26 November 2014

Barrel of laughs

Quite a convoluted back story comes with the new one from Franciscan Well. The four-pack their PR people sent me was accompanied by a leaflet explaining the concept of the chaser. The beer, Jameson Aged Pale Ale, has not only been aged in whiskey barrels but is also recommended to be served alongside a shot. Creative playfulness or a cynical joint effort by Molson Coors and Pernod Ricard to sell each other's products? Not that it matters.

What matters is the beer: 33cl bottles beautifully presented in Jameson's dark green and gold livery. It pours a flawless pale amber colour and smells rather sticky: Lucozade and hard candy, with maybe a mild whiskeyish air. The texture is very light for a 6% ABV beer with lots of prickle from the carbonation.

It's not very strongly flavoured and anyone looking for a big hit from the Cascade hops will be disappointed, but there's a different sort of complexity at work, mostly malt-related. There's more of that candy, a gorgeous brown bread crusty dryness and then an intense honeyish sweetness with mild wood overtones which I'm guessing is the Irish whiskey at work.

The recommendation, of course, is to drink this with a Jameson. "The biscuit and malt of the pale ale balance perfectly with the vanilla that is peppered with spicy wood and and hints of sweet sherry" it says here. Sadly, my house whiskey is Power's rather than Jameson, but sure it all comes from the same place. And I can't say I'm convinced -- the two flavours just disappear into each other and I can't tell if the honey is coming from the beer or the whiskey. If anything, the subtle complexities in the beer are scorched into oblivion by the hot spirit on my palate next to it.

Franciscan Well Jameson Aged Pale Ale is a nice beer for free and the idea behind it is a fun gimmick. But the ceremony is not to be taken seriously.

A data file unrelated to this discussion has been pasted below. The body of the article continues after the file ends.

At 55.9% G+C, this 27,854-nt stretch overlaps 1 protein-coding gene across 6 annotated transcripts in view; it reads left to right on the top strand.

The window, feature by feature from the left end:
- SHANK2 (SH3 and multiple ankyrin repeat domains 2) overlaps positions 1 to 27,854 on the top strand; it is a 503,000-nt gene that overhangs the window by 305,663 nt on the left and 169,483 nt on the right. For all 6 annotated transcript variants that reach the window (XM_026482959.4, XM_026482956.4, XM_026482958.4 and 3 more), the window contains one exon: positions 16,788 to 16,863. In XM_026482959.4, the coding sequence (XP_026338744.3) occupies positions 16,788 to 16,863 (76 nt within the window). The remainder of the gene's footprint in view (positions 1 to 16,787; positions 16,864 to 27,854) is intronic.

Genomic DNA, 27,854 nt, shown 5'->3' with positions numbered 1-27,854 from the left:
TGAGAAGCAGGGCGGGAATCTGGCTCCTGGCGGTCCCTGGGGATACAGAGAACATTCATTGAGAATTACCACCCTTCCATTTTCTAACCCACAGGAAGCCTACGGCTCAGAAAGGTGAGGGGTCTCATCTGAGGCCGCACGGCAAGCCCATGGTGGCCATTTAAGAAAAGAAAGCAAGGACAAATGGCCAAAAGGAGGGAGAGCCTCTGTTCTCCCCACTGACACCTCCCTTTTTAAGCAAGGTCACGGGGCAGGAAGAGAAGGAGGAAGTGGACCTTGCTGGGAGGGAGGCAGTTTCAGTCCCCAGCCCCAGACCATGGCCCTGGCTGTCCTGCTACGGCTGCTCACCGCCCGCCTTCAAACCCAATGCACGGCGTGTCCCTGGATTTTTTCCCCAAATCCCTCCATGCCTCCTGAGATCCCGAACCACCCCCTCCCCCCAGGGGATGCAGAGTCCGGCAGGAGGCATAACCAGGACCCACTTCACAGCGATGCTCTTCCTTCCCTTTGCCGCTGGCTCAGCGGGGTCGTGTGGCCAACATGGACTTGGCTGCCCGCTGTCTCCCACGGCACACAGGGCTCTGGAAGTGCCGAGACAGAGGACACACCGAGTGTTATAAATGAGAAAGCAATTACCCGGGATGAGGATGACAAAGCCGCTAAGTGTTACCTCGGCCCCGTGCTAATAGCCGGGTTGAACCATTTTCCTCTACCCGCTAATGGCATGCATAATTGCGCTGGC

1. I was invited to the launch of this back in September, despite the beer being around months by then. Safe to say my reaction is a lot different to yours; I found it one of the worst beer to come from the Fran Well possibly ever. I'll have to give the four pack another chance. Cheers

    1. Yikes! Would I be right in thinking you never had Golden Otter?

    2. You are correct, I can't even find that with a Google. What is it?

    3. It was a stinker of a beer (literally) that Franciscan Well made. Smiling Buddha was another wonky one, likewise 3 Kings. I guess what I'm saying is that you have to get through a lot of bad Franciscan Well beers before you can pronounce something the worst. My money's on Golden Otter, but it was world-class terrible.

    4. That's absolutely true, you're right. I guess I mean to say that it was the worst that I've tried from the Fran Well. That said, the recent bock they had (name escapes me right now) was pretty bad too, but in a soured this-didn't-always-taste-like-this sort of way. The above three came about just before my drinking career, (un)fortunately.

    5. Isn't it just as well we're past all that low-quality Irish microbrewed beer these days?

      Sorry, I spent last night drinking and writing about several really ropey new Irish beers and I think it may have overclocked my sarcasm board.